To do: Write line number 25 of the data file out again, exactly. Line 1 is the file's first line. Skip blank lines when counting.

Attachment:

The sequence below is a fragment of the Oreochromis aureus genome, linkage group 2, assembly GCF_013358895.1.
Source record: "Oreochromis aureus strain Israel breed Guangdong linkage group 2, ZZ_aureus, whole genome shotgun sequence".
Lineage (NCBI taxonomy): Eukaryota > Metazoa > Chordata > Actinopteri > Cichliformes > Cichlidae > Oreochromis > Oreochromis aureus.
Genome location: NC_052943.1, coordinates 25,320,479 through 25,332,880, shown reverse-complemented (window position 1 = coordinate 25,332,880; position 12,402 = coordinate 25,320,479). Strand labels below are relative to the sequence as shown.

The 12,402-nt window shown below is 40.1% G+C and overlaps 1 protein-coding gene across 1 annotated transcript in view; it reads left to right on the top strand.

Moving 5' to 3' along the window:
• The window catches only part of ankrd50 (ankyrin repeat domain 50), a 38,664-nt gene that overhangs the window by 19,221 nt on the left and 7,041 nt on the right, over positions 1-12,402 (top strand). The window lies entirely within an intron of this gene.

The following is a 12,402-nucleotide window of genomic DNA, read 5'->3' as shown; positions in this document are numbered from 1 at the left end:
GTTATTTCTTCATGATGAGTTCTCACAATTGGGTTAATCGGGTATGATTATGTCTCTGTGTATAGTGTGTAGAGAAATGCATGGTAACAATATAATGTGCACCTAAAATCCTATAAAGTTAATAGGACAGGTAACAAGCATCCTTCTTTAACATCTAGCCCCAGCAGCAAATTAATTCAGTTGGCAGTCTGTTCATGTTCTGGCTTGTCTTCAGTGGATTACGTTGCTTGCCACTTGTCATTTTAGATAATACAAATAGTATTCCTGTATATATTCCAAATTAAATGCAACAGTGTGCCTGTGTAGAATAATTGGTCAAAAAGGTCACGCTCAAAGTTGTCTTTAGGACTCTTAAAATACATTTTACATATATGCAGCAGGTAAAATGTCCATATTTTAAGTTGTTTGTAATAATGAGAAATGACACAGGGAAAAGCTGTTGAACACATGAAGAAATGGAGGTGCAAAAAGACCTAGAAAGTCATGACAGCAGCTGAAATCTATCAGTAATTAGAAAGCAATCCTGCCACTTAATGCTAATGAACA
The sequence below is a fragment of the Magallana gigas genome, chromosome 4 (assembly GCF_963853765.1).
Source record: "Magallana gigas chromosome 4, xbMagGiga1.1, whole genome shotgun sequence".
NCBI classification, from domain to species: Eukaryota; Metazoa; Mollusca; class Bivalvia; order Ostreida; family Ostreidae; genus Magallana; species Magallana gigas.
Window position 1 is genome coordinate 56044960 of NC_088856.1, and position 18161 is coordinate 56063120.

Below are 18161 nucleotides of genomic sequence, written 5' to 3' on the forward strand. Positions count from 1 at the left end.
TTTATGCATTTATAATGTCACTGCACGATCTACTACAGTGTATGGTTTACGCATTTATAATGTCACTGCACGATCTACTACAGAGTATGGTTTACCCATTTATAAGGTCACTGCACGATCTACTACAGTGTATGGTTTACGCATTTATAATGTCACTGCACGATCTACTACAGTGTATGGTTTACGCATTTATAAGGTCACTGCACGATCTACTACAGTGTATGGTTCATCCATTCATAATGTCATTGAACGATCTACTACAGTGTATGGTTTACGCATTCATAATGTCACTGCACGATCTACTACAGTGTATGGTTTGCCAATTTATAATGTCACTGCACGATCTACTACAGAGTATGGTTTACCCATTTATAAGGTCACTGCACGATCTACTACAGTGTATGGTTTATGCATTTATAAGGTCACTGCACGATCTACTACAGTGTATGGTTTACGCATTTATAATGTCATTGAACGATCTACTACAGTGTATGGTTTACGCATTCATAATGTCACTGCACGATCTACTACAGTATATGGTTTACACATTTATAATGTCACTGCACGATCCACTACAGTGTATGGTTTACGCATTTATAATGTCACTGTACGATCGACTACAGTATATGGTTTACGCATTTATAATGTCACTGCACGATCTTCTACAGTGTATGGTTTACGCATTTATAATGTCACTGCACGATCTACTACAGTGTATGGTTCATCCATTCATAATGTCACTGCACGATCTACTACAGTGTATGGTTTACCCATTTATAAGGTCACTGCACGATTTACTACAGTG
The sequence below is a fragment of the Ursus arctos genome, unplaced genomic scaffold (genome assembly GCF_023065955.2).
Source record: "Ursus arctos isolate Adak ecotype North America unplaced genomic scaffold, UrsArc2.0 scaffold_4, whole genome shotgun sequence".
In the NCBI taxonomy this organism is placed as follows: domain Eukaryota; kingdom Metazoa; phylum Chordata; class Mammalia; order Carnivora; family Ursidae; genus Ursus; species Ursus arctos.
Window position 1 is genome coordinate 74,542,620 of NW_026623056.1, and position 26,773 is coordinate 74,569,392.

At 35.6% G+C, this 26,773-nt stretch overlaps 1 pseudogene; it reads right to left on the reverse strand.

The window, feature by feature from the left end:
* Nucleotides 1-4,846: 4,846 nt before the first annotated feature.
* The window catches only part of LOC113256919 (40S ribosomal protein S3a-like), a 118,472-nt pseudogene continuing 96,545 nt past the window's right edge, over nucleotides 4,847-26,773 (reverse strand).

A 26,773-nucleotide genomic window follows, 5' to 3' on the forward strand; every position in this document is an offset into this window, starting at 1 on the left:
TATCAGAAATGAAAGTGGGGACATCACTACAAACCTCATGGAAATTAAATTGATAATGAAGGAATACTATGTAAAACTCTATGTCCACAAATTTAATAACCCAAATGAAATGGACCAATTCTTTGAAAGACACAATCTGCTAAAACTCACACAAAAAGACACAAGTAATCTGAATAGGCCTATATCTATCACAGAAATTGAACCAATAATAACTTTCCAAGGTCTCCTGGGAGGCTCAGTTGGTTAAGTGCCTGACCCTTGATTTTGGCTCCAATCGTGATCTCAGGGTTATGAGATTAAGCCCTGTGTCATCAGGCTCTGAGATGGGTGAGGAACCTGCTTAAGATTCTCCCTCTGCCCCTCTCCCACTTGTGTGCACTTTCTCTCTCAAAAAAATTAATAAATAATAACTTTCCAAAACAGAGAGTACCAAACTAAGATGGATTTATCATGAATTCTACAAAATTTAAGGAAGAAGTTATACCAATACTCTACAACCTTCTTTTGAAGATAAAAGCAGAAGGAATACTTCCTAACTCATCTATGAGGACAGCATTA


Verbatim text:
TATCAGAAATGAAAGTGGGGACATCACTACAAACCTCATGGAAATTAAATTGATAATGAAGGAATACTATGTAAAACTCTATGTCCACAAATTTAATAACCCAAATGAAATGGACCAATTCTTTGAAAGACACAATCTGCTAAAACTCACACAAAAAGACACAAGTAATCTGAATAGGCCTATATCTATCACAGAAATTGAACCAATAATAACTTTCCAAGGTCTCCTGGGAGGCTCAGTTGGTTAAGTGCCTGACCCTTGATTTTGGCTCCAATCGTGATCTCAGGGTTATGAGATTAAGCCCTGTGTCATCAGGCTCTGAGATGGGTGAGGAACCTGCTTAAGATTCTCCCTCTGCCCCTCTCCCACTTGTGTGCACTTTCTCTCTCAAAAAAATTAATAAATAATAACTTTCCAAAACAGAGAGTACCAAACTAAGATGGATTTATCATGAATTCTACAAAATTTAAGGAAGAAGTTATACCAATACTCTACAACCTTCTTTTGAAGATAAAAGCAGAAGGAATACTTCCTAACTCATCTATGAGGACAGCATTA